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User talk:Philip Cross

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Philip Davies[edit]

Hi, would you care to look at the sources before reverting? The figures from the Ministry of Justice and discussed in the Parity PDF clearly show that the figures are correct in the article. Thanks Jenova20 (email) 12:53, 1 June 2017 (UTC)

We need to use third party sources. Hansard and Ministry of Justice count as WP:PRIMARY. Philip Davies himself is an erratically reliable source on just about anything. See also the responses below to Davies' appearances at the Justice for Men and Boys conference in the summer of last year where he raised this issue again and authoritative figures in the field found fault with his claims. Philip Cross (talk) 13:00, 1 June 2017 (UTC)
Can you post that here or point it out? I can't see it and this certainly seems reliable. It appears to show his figures are correct. Thanks Jenova20 (email) 13:02, 1 June 2017 (UTC)
Davies probably is not cited or mentioned in Department of Justice papers, which you will find is a necessary requirement for anything editors' add to an article. What you are trying to do suggests an attempt synthesis which is against policy. Philip Cross (talk) 13:05, 1 June 2017 (UTC)
I'm aware of Synthesis, and the source above collates the figures and discusses them at length. It's not a primary source either. Do you have anything more reliable to refute this or should I get an RFC to buffer? Thanks Jenova20 (email) 13:16, 1 June 2017 (UTC)
I have removed the passage about the Westminster Hall event in October 2012. It seems to have generated very limited third-party coverage at the time, unlike the J4MB event last year. It is effectively duplication. As the article stands, we have Davies viewpoint in his response to the criticism he received for his J4MB comments: "Davies responded by providing figures from the Ministry of Justice and other sources, which appeared to suggest that the courts give women lesser sentences. He said that [Jean] Corston is thus 'ill-informed or deliberately lying when she accuses me of lying'." Put forward a RFC if you want. Philip Cross (talk) 13:23, 1 June 2017 (UTC)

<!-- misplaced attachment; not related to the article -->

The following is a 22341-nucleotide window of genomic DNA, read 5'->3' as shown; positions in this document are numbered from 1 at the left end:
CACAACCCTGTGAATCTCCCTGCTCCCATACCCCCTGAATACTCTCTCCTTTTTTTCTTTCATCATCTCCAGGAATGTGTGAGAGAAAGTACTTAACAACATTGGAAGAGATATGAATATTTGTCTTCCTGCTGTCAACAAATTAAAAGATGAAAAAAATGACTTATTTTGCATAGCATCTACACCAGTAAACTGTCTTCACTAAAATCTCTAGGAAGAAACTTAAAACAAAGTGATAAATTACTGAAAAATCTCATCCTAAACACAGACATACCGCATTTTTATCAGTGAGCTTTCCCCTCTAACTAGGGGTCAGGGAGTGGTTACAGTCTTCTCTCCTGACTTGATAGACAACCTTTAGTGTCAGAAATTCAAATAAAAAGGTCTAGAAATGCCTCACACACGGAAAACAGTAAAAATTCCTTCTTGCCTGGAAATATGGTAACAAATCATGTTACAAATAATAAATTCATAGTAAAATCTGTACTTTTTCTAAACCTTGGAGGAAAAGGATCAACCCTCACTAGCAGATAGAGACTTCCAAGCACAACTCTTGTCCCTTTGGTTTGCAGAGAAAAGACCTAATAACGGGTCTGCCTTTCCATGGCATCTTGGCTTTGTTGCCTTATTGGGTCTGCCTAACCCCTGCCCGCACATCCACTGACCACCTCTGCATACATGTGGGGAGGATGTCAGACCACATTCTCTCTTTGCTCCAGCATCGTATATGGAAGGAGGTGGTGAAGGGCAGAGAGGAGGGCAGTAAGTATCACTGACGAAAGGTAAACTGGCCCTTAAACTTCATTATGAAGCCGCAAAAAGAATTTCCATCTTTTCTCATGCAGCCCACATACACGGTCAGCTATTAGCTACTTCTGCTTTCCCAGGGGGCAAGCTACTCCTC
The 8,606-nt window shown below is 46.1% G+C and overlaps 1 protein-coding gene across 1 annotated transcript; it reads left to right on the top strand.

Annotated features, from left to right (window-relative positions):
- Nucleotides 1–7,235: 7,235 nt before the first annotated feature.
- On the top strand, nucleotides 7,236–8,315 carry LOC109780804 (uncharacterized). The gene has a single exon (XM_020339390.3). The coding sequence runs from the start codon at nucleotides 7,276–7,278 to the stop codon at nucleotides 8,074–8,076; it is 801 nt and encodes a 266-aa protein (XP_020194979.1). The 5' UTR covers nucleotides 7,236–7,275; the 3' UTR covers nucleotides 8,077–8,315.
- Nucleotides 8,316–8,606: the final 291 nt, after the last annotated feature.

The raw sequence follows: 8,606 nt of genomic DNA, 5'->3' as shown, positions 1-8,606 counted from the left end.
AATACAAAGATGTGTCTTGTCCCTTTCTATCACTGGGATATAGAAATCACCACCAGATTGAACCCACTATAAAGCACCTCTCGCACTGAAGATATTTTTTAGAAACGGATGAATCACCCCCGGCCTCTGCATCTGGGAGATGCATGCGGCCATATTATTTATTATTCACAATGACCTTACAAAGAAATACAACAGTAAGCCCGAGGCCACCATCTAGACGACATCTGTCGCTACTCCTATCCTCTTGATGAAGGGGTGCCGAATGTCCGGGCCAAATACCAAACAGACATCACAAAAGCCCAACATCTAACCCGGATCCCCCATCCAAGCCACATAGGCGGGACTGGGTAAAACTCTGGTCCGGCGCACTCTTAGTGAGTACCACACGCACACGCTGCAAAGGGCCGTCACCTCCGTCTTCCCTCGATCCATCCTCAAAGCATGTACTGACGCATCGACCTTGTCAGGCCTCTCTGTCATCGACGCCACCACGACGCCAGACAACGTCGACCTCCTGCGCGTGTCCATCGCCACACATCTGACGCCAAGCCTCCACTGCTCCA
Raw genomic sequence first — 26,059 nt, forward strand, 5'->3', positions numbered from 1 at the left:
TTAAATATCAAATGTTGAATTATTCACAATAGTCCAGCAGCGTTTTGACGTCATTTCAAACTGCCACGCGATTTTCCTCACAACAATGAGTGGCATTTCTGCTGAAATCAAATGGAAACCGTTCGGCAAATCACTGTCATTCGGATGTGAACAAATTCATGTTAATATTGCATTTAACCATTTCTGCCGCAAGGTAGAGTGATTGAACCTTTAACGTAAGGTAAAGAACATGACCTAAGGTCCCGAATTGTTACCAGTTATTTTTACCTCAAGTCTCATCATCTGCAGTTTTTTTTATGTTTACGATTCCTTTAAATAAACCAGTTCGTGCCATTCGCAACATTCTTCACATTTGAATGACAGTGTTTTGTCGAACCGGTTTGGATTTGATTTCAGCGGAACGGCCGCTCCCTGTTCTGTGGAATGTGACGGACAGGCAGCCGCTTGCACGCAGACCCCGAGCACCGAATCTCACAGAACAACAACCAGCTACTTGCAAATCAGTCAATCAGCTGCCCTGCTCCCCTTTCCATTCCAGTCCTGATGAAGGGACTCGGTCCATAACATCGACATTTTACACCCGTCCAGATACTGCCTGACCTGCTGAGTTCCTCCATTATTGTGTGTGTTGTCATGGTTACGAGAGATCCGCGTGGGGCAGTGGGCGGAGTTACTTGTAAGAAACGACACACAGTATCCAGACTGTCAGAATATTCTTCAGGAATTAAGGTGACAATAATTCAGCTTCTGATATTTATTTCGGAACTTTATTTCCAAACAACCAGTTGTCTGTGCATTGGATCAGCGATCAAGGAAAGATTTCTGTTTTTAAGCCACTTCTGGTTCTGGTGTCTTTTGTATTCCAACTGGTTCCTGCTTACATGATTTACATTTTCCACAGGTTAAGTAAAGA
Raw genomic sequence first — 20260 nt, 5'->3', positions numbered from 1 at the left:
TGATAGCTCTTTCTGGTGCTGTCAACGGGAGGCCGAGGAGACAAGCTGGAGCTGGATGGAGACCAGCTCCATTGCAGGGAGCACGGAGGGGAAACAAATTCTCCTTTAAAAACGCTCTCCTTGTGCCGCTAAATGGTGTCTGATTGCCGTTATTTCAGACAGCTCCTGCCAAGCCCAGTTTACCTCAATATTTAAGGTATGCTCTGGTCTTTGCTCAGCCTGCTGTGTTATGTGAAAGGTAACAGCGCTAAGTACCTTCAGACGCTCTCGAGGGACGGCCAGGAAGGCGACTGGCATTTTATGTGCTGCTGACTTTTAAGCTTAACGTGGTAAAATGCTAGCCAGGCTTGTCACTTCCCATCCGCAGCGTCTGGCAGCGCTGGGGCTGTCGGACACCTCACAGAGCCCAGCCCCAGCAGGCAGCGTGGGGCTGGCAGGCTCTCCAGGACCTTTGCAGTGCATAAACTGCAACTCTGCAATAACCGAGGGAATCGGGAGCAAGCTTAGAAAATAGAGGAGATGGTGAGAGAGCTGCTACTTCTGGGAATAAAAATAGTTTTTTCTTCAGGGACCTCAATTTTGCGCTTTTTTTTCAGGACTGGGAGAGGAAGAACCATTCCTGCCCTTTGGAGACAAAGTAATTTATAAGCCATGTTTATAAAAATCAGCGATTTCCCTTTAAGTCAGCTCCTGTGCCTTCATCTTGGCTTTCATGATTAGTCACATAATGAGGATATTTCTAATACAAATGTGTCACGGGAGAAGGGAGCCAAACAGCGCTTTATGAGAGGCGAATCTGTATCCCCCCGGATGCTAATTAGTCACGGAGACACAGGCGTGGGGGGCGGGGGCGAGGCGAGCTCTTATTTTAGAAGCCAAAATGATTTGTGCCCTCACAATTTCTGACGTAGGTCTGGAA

I really struggled to find where that section was repeated. Do you have any problem with my slight rewording? It waas factually incorrect before. Thanks Jenova20 (email) 15:29, 1 June 2017 (UTC)

EC/EEC[edit]

I can see what you've done here, only in 1975 the term being used in the wording of the referendum was European Community. Just as this too was informal prior to 1993, you are correct that EEC was the official title. I thought of this before making my edit but chose "EC" alone because of the chosen language used for the purpose of the question. It's fine both ways with me. --OJ (talk) 08:39, 6 June 2017 (UTC)